A fast electric car that works

Car manufacturers promise a big future for alternative-fuelled vehicles and produce concept designs with alarming regularity, but judging by the number actually on the road, you could be forgiven for thinking that battery-powered transport will never amount to more than the city cars sold that have found a niche market in London.

The electric car-manufacturer Tesla has recently delivered the first 250 of its Roadster sports cars, but progress towards a mass-market electric vehicle that matches the performance of a petrol-driven equivalent is agonisingly slow.

One man who is doing his utmost to champion the cause is John Wayland, an American engineer who has spent the last 15 years quietly developing a street-legal electric car that now regularly outpaces petrol-powered sports cars on the race track.

Radical-looking electric cars

Increases in environmental awareness and the cost of fuel have not altered the fact that the appearance of a car is still a huge influence on its popularity – a fact that has not helped electric cars, which are about function first and foremost. A radical-looking car like the Aptera (pictured right), which goes into production this year will do much to change the image of electric cars for the better.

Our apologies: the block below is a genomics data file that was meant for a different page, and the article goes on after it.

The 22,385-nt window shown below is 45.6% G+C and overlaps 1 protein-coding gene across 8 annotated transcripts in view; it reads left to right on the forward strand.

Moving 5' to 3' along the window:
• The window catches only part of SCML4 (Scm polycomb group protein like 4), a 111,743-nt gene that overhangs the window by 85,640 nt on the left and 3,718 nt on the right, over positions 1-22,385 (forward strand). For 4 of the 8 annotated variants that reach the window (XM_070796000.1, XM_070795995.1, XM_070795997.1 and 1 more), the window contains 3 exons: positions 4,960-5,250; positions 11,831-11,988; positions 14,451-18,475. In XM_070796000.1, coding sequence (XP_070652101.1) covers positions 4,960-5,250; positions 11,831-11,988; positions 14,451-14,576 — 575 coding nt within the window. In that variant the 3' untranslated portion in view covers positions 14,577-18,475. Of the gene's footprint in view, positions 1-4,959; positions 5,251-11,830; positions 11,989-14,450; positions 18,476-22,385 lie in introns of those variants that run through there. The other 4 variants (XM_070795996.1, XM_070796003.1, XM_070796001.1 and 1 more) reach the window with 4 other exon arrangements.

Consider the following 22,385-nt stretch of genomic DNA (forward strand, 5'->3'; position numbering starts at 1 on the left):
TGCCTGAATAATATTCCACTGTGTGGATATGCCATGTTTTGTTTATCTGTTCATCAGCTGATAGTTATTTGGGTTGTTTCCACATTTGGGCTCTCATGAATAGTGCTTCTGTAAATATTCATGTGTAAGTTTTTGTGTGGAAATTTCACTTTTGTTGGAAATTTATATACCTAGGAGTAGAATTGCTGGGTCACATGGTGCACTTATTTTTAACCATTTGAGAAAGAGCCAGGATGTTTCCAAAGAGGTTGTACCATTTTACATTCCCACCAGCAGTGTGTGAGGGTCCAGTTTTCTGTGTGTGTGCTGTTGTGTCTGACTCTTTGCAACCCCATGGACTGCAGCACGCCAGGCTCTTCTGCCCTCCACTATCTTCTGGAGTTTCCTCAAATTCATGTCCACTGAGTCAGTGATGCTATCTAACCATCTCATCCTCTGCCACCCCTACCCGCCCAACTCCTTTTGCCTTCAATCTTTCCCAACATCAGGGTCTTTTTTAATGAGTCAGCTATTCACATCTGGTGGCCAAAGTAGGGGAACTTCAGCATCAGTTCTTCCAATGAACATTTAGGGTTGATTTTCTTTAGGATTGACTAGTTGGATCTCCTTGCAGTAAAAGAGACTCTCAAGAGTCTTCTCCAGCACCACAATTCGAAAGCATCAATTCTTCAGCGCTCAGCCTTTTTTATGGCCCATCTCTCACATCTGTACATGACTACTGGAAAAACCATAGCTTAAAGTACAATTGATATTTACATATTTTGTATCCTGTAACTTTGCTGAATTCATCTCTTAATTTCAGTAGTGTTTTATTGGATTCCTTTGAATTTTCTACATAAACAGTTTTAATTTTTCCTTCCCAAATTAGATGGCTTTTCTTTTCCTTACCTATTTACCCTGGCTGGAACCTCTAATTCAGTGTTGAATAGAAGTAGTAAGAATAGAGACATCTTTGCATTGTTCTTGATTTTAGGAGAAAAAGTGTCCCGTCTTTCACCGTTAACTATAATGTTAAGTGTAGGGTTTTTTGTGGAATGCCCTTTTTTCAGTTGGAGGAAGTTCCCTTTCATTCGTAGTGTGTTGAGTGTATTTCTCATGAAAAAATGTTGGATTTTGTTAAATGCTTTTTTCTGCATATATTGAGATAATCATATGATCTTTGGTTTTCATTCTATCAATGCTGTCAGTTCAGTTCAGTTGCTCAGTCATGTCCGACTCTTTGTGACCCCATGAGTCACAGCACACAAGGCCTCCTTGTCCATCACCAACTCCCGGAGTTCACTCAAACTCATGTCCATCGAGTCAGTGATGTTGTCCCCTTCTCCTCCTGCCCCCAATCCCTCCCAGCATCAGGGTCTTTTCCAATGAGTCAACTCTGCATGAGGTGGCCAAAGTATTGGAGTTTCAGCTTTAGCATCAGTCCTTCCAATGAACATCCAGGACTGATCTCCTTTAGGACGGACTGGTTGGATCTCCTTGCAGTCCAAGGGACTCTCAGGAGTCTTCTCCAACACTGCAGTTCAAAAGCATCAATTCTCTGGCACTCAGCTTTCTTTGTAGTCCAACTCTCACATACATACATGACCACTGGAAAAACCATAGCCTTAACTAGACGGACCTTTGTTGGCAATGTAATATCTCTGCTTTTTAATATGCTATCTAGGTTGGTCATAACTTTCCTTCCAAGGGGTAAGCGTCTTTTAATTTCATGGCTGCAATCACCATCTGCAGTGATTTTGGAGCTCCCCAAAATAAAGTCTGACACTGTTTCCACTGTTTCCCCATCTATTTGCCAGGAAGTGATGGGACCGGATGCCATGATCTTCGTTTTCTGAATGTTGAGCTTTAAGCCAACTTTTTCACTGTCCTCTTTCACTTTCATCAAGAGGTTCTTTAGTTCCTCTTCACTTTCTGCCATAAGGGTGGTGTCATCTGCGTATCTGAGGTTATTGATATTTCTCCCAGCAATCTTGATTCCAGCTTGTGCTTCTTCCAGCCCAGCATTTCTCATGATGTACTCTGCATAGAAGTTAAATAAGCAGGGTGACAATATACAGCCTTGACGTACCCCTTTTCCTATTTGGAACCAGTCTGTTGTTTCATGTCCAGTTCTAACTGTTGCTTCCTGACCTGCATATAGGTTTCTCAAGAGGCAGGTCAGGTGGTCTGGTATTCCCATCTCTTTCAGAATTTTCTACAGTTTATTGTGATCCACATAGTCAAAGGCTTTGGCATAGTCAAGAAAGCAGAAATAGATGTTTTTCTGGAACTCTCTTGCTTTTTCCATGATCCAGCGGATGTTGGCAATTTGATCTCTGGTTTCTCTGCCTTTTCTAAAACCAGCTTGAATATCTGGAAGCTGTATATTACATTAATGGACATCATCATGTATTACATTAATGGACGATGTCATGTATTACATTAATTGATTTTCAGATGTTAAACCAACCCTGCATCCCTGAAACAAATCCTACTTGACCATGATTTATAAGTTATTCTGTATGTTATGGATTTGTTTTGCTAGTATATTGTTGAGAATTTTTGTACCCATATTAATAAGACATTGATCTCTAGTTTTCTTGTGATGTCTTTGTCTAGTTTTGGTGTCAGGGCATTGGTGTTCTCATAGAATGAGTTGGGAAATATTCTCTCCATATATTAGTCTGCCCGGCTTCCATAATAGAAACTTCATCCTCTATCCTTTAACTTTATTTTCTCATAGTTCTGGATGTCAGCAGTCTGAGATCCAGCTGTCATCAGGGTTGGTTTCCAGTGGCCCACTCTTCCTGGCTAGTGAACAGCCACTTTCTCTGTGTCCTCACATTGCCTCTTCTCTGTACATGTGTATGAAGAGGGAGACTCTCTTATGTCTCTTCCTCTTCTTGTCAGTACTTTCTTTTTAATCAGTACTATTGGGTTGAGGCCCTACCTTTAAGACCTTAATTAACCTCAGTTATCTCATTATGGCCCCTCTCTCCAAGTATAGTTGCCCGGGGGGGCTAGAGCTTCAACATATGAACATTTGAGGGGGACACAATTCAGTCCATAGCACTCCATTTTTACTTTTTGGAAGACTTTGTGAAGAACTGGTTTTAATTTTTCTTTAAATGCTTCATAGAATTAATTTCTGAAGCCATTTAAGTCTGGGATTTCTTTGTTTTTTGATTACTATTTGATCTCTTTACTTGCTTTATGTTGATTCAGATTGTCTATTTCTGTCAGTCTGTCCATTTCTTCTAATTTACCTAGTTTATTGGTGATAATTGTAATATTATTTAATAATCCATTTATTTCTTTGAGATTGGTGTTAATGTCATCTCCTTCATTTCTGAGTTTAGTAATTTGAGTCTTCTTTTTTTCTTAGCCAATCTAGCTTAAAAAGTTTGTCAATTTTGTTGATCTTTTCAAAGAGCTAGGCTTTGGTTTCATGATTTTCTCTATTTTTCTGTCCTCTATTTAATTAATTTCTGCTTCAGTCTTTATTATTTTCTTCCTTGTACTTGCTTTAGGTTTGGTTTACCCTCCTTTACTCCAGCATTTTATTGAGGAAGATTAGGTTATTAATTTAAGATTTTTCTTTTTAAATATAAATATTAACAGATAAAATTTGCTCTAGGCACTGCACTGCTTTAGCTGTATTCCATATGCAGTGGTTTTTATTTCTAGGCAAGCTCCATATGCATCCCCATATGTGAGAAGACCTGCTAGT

A spokesperson for the Environmental Transport Association (ETA) said: “Electric cars like ‘White Zombie’ and the Aptera capture the imagination and that is half the battle when promoting alternative-fuelled vehicles.”

Electric cars: What’s good, what’s not so good

Electric cars: What’s good what’s not so good
In environmental terms, probably the best car option around especially if the electricity it uses comes from renewable sources Generally low top speed (although electric cars can have surprisingly quick acceleration, so they can keep up with city traffic without any difficulty)
Zero emissions from the car itself makes it a saint in the city Limited range (until now) and lengthy recharging times means they are not suitable for long journeys
Extremely quiet The batteries cause pollution problems when the time comes to dispose of them
Exempt from the London Congestion Charge, no road tax and only pennies per mile to run Expensive to buy

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